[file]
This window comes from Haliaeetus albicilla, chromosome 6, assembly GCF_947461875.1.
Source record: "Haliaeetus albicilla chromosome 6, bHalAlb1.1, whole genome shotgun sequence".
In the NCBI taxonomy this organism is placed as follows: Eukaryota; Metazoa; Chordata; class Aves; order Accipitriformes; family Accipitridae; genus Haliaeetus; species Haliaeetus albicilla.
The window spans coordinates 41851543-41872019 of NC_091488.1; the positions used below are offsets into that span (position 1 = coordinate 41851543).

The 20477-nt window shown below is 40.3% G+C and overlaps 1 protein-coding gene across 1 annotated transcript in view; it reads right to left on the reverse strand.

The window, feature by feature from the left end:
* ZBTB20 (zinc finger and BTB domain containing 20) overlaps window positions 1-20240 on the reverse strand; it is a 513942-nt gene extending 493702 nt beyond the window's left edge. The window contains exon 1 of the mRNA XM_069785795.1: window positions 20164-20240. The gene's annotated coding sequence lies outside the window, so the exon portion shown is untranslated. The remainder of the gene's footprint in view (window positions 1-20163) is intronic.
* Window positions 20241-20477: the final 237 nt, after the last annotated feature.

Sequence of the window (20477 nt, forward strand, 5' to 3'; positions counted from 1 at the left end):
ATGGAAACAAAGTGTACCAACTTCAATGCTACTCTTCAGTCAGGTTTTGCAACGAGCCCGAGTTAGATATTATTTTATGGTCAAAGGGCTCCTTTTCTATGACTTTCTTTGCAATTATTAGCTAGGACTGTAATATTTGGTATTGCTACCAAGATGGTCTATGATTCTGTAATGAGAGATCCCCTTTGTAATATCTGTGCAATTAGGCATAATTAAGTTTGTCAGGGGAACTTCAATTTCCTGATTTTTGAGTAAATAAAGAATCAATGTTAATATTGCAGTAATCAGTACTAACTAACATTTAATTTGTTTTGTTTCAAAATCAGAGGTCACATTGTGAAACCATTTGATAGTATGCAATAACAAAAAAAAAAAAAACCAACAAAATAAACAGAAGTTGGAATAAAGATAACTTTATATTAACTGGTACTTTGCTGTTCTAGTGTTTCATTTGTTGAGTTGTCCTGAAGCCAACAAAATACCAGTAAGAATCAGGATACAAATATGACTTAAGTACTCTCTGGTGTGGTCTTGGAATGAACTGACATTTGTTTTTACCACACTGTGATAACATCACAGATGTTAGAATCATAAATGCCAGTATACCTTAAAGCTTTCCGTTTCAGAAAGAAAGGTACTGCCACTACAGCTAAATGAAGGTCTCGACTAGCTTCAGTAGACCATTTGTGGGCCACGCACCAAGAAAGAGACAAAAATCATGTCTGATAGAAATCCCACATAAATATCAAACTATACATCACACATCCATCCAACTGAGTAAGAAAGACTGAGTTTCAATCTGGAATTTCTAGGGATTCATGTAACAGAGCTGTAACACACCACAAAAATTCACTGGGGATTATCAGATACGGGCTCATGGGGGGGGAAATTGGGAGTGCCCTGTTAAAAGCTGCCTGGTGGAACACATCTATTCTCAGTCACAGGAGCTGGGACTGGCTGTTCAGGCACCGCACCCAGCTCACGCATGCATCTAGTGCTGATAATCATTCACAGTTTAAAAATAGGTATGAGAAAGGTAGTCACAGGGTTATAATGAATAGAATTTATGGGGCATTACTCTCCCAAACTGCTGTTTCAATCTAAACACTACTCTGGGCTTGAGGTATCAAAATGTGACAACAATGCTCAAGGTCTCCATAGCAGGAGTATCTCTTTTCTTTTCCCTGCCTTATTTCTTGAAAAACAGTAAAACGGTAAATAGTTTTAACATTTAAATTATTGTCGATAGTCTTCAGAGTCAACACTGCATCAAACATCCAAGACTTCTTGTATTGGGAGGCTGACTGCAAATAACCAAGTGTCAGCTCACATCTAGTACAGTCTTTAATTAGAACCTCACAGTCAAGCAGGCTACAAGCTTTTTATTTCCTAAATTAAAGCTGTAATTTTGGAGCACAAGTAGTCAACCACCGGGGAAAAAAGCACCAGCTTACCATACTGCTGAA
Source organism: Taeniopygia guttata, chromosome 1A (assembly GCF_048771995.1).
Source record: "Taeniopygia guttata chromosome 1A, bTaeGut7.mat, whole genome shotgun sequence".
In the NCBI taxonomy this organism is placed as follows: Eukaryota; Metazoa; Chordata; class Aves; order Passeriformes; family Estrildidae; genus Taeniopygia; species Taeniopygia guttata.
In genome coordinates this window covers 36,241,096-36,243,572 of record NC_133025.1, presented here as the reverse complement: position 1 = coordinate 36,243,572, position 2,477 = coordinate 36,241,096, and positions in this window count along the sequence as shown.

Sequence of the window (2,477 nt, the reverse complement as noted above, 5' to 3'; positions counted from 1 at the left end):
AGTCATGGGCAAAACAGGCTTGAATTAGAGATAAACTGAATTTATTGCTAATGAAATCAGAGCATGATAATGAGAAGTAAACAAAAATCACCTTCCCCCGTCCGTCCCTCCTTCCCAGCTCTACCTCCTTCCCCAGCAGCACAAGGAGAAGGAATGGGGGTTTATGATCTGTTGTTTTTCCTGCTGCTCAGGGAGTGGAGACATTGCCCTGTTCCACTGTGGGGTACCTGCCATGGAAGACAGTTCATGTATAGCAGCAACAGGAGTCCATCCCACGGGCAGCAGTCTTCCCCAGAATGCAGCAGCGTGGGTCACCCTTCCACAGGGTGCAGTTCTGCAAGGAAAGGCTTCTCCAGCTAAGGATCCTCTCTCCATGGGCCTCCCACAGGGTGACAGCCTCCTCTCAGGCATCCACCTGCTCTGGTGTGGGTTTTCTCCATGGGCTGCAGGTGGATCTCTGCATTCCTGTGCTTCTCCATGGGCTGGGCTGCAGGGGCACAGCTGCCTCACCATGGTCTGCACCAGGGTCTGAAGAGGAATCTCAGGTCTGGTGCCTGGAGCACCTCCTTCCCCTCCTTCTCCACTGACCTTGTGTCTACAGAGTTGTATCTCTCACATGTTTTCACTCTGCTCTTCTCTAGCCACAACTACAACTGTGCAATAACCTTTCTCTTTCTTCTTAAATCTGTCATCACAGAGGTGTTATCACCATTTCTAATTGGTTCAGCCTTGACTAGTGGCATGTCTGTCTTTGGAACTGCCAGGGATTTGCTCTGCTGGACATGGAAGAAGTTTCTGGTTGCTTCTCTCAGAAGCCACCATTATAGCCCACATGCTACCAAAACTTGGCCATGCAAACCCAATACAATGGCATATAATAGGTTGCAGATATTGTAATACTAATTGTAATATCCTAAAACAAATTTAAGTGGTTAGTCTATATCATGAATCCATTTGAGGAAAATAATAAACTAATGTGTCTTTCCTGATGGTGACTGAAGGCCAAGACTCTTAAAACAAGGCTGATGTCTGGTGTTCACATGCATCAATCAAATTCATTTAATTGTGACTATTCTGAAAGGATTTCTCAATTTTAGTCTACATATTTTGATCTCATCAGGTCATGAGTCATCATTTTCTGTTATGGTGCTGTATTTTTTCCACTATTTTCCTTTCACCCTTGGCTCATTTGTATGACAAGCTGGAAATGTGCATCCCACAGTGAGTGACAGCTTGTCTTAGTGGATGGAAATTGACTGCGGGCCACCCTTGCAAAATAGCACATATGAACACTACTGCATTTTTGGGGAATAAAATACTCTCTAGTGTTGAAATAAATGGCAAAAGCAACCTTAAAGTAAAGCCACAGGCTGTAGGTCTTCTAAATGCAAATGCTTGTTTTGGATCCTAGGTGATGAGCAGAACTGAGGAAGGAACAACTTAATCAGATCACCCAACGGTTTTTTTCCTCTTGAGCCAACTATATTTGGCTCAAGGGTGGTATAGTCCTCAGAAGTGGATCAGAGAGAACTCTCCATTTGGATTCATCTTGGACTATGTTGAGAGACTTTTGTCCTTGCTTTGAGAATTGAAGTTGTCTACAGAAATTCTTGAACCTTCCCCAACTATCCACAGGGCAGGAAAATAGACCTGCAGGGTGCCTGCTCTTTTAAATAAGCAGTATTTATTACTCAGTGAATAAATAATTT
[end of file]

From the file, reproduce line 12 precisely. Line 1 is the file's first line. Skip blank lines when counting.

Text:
Source record: "Taeniopygia guttata chromosome 1A, bTaeGut7.mat, whole genome shotgun sequence".